Heller at Home

Target Lancer (Nathan Heller, #16)Target Lancer by Max Allan Collins

There’s a sense half way through “Target Lancer” that Max Allen Collins has maybe found a crime that looms too large in the American psyche to cleanly tackle. The newest Nate Heller mystery (can we call the Heller series mysteries?) uncovers an assassination conspiracy against President John F. Kennedy. But instead of Dallas, November 22nd, we’re in Chicago three weeks earlier with a scenario of multiple gunmen setting up a patsy as the lone gunman fall guy. Sound Familiar?

This is a great story uncovered by Collins and his long time researcher, George Hagenauer, a Chicago plot that essentially mirrors and involves the central players surrounding the Kennedy assassination. That they bring this plot to light is a testament to research. The Chicago angle is a great addition to the Heller oeuvre which is good because you can tell that November 22nd was weighted down with too much evidence, conspiracy theories and opinions.

As usual Collins and his researcher have done their homework. Based in fact you find Jack Ruby in Chicago along with a slew of mafia circling the scene and CIA/Secret Service making their presence known as they prepare for a Kennedy visit. JFK wants to pay respects to Mayor Daley, a repayment for the Illinois vote (and a nod forward to the ’64 election.) Collins weaves in Jack Ruby, Jimmy Hoffa, the first African American Secret Service agent and even Lee Harvey Oswald. All cross paths in a not-so-practice run of a fateful day. And here’s the rub of this particular volume of a great mystery series, there’s too much name brand dropping. I get it that we’re establishing veracity, but by now I’m over that. I know Heller knows Chicago so let’s relax with the cut of the suit from particular tailors and explaining the importance of particular buildings of Chicago. But building a solid story around an overlooked and underplayed plot line that mirrors the Dallas scenario is fascinating, and it’s the only way you could write a fresh and compelling JFK story.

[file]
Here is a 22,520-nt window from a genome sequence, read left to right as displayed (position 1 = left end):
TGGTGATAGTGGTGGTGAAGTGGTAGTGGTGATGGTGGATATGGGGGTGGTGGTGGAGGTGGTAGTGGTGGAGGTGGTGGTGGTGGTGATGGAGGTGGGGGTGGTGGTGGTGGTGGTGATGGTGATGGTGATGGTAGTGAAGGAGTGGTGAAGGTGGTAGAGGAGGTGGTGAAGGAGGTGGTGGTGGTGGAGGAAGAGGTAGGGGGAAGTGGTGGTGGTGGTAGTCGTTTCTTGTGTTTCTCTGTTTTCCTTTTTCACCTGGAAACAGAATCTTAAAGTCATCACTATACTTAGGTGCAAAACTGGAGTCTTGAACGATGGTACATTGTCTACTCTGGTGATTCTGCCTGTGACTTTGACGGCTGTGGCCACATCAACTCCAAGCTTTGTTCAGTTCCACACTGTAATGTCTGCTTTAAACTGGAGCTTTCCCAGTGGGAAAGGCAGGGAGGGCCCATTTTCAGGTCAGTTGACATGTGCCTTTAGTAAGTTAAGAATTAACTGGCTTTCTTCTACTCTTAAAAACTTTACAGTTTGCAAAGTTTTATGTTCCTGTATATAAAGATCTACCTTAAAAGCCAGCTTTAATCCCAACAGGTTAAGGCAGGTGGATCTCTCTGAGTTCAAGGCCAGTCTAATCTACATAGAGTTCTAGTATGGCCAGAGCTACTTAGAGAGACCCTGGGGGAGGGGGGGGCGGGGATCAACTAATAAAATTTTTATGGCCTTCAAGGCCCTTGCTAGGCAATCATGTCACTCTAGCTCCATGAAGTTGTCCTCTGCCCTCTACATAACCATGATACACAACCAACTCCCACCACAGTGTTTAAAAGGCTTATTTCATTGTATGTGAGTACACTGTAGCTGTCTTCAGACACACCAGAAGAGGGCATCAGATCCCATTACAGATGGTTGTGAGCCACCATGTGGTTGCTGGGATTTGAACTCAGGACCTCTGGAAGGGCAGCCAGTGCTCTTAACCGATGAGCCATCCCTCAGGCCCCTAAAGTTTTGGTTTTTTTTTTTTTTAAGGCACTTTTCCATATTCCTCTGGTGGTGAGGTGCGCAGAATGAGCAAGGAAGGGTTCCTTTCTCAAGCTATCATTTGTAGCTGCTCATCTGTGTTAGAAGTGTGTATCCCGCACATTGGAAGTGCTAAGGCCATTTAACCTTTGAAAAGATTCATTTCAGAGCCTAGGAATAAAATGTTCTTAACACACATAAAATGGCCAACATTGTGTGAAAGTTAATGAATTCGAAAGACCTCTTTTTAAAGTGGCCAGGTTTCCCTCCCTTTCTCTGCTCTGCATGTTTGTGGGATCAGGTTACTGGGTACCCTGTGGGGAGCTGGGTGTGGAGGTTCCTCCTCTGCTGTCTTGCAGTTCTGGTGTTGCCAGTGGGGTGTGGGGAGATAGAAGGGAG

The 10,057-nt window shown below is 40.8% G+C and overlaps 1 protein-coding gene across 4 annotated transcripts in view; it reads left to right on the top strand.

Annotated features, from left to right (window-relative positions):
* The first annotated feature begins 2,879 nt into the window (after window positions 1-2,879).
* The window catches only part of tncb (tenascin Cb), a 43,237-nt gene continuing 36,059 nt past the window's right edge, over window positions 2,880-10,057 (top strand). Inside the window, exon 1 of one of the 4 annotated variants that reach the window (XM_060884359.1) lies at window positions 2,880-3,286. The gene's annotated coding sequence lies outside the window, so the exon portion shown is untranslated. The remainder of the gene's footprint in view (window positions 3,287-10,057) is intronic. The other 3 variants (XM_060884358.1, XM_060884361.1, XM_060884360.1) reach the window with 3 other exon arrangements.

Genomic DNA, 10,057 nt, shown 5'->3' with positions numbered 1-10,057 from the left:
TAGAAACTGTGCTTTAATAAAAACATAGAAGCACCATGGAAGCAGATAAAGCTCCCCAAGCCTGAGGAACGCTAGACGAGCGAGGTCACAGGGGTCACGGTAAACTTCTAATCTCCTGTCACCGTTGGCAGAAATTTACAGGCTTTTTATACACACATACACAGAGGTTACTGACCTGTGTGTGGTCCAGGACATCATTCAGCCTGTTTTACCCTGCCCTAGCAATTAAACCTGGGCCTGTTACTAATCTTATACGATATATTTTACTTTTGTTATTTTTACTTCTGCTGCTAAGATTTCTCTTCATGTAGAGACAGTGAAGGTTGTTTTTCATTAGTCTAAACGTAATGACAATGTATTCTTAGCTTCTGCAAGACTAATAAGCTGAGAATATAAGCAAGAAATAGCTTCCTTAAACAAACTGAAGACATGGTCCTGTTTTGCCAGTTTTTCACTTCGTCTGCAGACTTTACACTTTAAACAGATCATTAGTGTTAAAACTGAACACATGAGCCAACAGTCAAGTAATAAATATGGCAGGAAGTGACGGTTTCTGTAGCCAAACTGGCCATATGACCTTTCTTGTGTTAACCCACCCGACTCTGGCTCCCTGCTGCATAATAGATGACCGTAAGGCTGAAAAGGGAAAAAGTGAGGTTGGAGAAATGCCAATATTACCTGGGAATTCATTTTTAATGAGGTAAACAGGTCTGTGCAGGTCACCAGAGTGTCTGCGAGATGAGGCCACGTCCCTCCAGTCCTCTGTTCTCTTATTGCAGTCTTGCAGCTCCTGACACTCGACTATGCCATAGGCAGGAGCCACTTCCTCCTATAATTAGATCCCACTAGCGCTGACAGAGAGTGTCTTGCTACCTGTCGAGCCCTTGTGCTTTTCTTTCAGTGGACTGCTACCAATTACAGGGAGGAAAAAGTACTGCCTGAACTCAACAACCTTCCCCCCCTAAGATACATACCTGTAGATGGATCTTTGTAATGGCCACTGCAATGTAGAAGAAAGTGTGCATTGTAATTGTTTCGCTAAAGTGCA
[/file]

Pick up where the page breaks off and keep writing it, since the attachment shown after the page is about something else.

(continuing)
We can guess what’s next. After “Bye Bye, Baby” dealt with the Monroe death, this one covering JFK, there’s only one more place to go. As Robert Kennedy said at the end of his California primary victory speech before he walked into the kitchen of the Ambassador Hotel, “Now it’s on to Chicago and let’s win there.”

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